A few words about dangerous people. We have heard in our current generation we must not judge. You have to know what that means. I don’t judge whether you, or I, or anyone is going to Heaven or Hell. That’s called a biblical judgment. That’s God’s business, not my business. I don’t know the degree of graces given. I don’t know the mitigating circumstances. I don’t know the degree of slavery to a particular sin. I don’t know how this, that, or the other person will end. So I can’t touch biblical judgments. Those kinds of judgments are God’s business.

I can, and I must make moral and rational judgments. If I stop making moral judgments meaning I stop deciding whether something is right or wrong, then how can I do good and avoid evil? The Word of God tells me I need to do good and avoid evil. How long do you think I could remain married and out of legal trouble, if I stop making moral judgments? If I were to stop making rational judgments then I’d just walk right out in the street without looking left or right. That is a rational judgment. How long until that ends badly? This is common sense.

So if a man dresses himself up to appear like a member of a criminal motor cycle gang, he’s making a statement to the world. The statement is; he’s a dangerous man. Some would say ‘well, he’s just a want to be. He’s harmless.’ Is he? What is it that he wants to be? Answer the question – what does he want to be? He’s making a statement to the world that he places a high value, on the vices – yes the vices associated with this, that or the other lifestyle. He dresses and adorns himself with certain symbols or signs, that identifies him as a dangerous individual – or part of a dangerous group. Someone to be feared. Why wouldn’t I believe him?

If a man walks down the street cursing and yelling that he don’t “give no [fill in the blank],” then he’s telling the world he doesn’t care so much about social constructs. Angry spirit, right? Why wouldn’t I believe him?

If I start to pull into a gas station in a strange city and I see folks sitting on open window door frames, the hood, trunk, or roof of a vehicle, I’m not stopping at that gas station. Why? Experience as a police officer for over a quarter century. That’s why. Folks dancing on the tops of cars is not a good sign. Don’t expect good things in that atmosphere to be holding sway. Disorder and signs of lawlessness, means it’s time to move on.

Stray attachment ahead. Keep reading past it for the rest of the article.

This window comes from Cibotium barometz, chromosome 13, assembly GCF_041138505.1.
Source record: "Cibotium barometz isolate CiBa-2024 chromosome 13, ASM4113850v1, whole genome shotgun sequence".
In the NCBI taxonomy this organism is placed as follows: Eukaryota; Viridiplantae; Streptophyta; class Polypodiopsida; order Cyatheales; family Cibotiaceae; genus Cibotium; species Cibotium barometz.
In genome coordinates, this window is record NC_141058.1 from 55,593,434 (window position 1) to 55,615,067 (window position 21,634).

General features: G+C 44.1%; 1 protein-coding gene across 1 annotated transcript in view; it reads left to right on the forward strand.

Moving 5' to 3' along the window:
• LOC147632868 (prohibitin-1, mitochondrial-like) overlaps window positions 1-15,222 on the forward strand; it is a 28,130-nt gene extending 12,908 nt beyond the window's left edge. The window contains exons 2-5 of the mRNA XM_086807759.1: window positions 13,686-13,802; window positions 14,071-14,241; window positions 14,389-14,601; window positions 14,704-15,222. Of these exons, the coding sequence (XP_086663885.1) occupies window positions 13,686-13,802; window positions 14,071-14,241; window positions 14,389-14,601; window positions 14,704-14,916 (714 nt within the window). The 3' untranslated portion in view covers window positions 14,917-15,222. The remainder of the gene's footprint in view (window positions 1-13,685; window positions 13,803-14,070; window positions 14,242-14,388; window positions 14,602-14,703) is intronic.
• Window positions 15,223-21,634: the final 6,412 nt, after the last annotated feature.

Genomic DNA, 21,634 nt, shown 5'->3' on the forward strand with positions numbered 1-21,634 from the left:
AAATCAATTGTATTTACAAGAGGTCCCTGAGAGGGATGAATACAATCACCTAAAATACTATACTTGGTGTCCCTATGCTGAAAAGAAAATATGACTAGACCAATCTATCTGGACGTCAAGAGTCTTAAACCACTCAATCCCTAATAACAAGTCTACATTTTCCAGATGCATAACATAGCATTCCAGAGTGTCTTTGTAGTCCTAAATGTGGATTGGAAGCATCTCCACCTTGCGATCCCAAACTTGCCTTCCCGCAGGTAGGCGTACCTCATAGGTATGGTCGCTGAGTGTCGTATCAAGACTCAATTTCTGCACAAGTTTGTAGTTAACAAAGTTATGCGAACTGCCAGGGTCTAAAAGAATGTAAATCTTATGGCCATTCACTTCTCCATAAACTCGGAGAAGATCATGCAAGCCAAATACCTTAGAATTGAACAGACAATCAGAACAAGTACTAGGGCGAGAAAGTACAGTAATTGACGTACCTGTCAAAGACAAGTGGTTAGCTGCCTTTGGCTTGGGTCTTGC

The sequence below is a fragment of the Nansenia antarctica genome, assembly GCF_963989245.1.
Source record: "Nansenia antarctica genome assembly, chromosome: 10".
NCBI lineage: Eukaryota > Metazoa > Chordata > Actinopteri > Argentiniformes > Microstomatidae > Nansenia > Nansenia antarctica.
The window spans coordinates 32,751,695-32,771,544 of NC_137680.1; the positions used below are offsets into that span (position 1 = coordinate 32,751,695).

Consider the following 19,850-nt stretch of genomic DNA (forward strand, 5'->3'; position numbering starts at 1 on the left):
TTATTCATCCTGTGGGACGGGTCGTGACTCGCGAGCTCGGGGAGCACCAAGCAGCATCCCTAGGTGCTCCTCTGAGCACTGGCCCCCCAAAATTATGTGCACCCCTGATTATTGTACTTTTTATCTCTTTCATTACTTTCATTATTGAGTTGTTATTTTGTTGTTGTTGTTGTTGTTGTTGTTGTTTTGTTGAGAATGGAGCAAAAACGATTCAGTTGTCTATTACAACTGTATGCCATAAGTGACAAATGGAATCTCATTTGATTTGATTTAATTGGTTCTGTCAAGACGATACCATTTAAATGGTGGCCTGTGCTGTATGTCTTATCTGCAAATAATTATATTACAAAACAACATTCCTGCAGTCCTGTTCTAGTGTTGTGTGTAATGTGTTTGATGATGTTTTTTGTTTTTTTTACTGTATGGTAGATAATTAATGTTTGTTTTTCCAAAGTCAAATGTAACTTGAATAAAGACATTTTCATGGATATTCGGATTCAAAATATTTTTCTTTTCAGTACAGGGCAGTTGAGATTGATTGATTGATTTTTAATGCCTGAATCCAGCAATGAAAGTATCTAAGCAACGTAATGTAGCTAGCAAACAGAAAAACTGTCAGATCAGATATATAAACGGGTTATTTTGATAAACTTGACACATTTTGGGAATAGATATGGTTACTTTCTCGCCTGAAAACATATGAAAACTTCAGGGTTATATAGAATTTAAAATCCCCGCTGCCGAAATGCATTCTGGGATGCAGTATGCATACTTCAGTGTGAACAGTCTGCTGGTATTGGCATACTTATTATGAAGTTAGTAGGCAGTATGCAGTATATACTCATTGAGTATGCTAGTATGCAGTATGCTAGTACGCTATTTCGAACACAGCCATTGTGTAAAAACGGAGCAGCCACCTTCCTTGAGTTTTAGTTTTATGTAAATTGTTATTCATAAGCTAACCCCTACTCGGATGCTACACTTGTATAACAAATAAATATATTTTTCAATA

If a man walks around talking, or singing loudly to himself, or he otherwise demonstrates signs that something isn’t quite right in his head, why would I think it a good idea to give him opportunity to approach me and mine? It’s said mental institutions had major problems in the first half, of the last century. Instead of reforming what may have been deformed, by sinful men, a certain way of thinking suggested it would be more compassionate to push those folks out onto the streets. Out on the streets they could have access to sharp objects, and interaction with police officers. How has that been working out for society and the common good?

If a man, pair, or group speak and behave like drunks, or like their on drugs, having party spirits, I’m going to give them a wide berth, as it were. I’ll go out of my way to avoid that. I’ll box around choosing another parking lot lane, and cut back over to my car once past all that. Why? I choose to believe what I’m hearing and seeing.

The way a man comports himself, dresses, adorns himself (prison or gang tattoos), walks, talks, and acts makes a statement to the world. Is he displaying his prison or gang tattoos with great pride? Does he demonstrate a spirit of entitlement? Does he hold high vices? Why wouldn’t I believe him?

It is simply false compassion to pretend like people are not what they purport to be. It is madness. I’m going to believe people when they’re telling me in every non-verbal (and sometimes verbal) way possible, that they’re dangerous folks.

Why should law abiding citizens be taught to feel bad about accepting things as they are? It is not prudent to ignore people who are telling you in all these ways, what they are about. Political correctness is a curse and a pox upon the land. Reject it, in all of it’s forms!

What times are generally more dangerous than others? There are no guarantees but don’t go to dangerous areas at night. Don’t go to dangerous areas in the summer time, at night. Don’t go to dangerous areas in the summer time, at night, on a Friday or Saturday. For some reason around the holidays (Thanksgiving & Christmas), armed robberies of businesses often increase. So if you must stop and pick up a pizza leave the wife and children at home. Delivery may be the best of all ways to get your pizza during this time period.

What is the best time to go to a dangerous area if that’s what you need or desire to do? Morning time, say between 7 AM and 11 AM. That is what I tell my family, and friends. Again, no guarantees but many dangerous people stay up late doing the party thing. In my experience many potentially dangerous ambush predators sleep during those early morning hours.